A petition against Anchorage’s mandate that athletes wear face masks during practices and competitions has now been signed by nearly 9,000 people who say the order “defies a growing body of scientific data about significant negative health effects of physical exertion while wearing a mask.”
The petition was launched in October, but since then Anchorage’s unelected Acting Mayor Austin Quinn-Davidson has issued the city’s 16th emergency order which imposes even greater burdens on athletes and sports teams.
…it also could threaten the health and safety of our athletes…
Emergency Order 16, which went into effect on Dec. 1, bans sports teams from competing against other teams indoors. It does allow indoor practices but only if players remain 10 feet apart and wear masks continuously. Athletes are encouraged but not required to wear masks during outdoor activities.
The mandate says “all individuals shall wear a mask or face covering continuously when arriving to or departing from an athletic facility, court, rink, or field” and “during any time spent at an athletic facility, court, rink, or field both during exercise and during non-exercise periods such as when being given instruction.”
ALASKA WATCHMAN DIRECT TO YOUR INBOX
The petition against continuous masking cites a Mayo Clinic recommendation that “you perform low- to moderate-intensity exercise rather than vigorous exercise while wearing a mask. This is because of the decreased airflow allowed through the mask which can affect breathing and your ability to properly regulate body temperature.”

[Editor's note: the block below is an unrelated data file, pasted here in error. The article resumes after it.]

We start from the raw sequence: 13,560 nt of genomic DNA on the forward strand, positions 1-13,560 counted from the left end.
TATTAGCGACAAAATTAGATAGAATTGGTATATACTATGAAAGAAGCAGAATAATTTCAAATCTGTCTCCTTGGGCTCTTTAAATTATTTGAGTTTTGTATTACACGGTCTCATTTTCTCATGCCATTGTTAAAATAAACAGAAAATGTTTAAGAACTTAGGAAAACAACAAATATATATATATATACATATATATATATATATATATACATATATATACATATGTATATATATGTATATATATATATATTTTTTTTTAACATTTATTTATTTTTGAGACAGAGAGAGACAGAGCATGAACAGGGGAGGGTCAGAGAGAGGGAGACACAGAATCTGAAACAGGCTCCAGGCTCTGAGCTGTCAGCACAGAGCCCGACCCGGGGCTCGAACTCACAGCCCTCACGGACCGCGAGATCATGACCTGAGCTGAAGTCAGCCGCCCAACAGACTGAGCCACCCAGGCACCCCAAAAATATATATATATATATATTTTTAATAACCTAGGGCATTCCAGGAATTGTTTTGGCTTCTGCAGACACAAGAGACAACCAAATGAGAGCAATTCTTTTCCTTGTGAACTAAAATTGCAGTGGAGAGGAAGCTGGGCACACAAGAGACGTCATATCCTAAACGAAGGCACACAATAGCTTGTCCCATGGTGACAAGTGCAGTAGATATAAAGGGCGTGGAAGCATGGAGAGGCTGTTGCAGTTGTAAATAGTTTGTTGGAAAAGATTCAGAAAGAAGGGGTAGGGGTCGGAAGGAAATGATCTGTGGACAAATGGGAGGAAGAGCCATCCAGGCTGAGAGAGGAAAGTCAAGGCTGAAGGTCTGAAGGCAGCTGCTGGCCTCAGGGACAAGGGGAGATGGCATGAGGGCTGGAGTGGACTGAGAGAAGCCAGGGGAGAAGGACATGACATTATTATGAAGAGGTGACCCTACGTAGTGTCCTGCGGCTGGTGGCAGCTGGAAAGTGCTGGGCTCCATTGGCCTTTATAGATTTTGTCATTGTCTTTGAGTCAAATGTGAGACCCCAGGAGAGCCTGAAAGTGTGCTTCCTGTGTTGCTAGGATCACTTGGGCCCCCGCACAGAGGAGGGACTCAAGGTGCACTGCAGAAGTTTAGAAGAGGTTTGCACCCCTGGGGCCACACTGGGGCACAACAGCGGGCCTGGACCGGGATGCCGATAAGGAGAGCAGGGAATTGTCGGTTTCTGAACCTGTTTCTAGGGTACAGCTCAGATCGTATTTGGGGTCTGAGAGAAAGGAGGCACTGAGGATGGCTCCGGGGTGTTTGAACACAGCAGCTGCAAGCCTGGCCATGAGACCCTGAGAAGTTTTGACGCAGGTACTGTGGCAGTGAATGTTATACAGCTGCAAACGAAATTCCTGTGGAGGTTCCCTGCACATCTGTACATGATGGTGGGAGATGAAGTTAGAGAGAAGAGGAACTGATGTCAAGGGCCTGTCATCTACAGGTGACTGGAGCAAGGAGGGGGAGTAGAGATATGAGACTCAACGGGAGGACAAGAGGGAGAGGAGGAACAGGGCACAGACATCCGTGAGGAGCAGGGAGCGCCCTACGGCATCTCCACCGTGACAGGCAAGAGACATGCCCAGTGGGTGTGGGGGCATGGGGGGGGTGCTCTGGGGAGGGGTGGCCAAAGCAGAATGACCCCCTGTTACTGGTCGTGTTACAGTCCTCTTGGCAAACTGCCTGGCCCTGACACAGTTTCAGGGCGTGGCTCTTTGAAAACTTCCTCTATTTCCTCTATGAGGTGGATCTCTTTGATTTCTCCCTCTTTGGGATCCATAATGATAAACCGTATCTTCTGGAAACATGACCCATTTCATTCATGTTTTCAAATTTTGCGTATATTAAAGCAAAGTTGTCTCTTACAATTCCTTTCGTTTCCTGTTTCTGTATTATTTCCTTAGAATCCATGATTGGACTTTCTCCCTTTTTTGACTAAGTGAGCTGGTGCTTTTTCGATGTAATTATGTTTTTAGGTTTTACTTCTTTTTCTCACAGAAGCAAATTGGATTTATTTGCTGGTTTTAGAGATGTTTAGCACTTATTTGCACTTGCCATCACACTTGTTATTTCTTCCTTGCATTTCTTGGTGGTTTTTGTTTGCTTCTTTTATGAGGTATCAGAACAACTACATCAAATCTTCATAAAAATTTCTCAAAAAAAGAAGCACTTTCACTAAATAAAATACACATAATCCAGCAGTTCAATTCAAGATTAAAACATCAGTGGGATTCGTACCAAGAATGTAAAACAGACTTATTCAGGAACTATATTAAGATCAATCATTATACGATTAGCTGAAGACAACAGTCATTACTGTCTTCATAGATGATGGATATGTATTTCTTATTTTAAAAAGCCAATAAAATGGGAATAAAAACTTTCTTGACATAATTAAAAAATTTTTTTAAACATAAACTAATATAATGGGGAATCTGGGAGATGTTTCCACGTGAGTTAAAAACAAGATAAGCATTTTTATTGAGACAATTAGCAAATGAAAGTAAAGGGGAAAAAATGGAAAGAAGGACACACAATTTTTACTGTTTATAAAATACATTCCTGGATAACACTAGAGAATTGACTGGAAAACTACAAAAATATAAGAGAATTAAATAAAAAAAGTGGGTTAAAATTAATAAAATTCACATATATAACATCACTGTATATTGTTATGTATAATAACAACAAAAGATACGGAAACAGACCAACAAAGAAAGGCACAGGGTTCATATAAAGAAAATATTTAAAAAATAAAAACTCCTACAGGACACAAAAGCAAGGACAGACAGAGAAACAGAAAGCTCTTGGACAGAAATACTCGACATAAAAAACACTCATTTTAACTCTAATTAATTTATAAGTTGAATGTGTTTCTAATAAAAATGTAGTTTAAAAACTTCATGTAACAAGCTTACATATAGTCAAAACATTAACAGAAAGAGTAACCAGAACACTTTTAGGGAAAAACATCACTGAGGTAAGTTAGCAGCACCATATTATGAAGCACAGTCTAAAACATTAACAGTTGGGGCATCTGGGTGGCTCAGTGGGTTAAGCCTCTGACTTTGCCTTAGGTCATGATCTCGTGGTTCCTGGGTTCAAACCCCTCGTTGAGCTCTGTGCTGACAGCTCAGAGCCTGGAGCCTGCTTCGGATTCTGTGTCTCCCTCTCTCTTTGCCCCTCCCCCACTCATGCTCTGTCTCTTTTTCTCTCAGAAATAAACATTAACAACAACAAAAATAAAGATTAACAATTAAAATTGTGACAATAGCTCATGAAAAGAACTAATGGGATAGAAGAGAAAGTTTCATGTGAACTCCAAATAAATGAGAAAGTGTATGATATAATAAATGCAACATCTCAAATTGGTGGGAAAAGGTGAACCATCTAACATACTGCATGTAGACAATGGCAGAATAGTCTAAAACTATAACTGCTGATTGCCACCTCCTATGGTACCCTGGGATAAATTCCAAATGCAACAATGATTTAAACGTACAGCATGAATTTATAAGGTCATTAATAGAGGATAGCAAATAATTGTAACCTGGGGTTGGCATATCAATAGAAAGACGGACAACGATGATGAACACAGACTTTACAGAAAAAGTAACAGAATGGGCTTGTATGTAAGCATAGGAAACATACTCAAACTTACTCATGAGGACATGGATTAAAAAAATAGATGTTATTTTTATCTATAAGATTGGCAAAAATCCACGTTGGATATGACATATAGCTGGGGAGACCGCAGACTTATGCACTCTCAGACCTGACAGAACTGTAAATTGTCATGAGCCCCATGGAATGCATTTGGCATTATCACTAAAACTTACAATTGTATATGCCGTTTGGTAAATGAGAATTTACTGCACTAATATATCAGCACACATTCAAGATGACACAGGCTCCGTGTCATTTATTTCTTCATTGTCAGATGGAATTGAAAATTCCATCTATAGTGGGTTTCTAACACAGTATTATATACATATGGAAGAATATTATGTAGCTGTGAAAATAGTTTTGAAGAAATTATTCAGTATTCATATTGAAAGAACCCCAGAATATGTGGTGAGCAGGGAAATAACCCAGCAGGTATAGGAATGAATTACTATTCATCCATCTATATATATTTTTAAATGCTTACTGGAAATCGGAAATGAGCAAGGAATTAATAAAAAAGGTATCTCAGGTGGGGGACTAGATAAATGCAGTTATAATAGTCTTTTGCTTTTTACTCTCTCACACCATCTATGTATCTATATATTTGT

The petition notes that athletes across the world are competing without masks so that their breathing is not impaired.
“It hardly makes sense that Alaska athletics would be an outlier in this regard,” the petition states. “To be forced to restrict one’s breathing by order of a board of athletic governance while engaging in an otherwise healthy activity not only makes the activity more difficult, but it also could threaten the health and safety of our athletes, especially for those who may have underlying breathing issues, such as asthma.”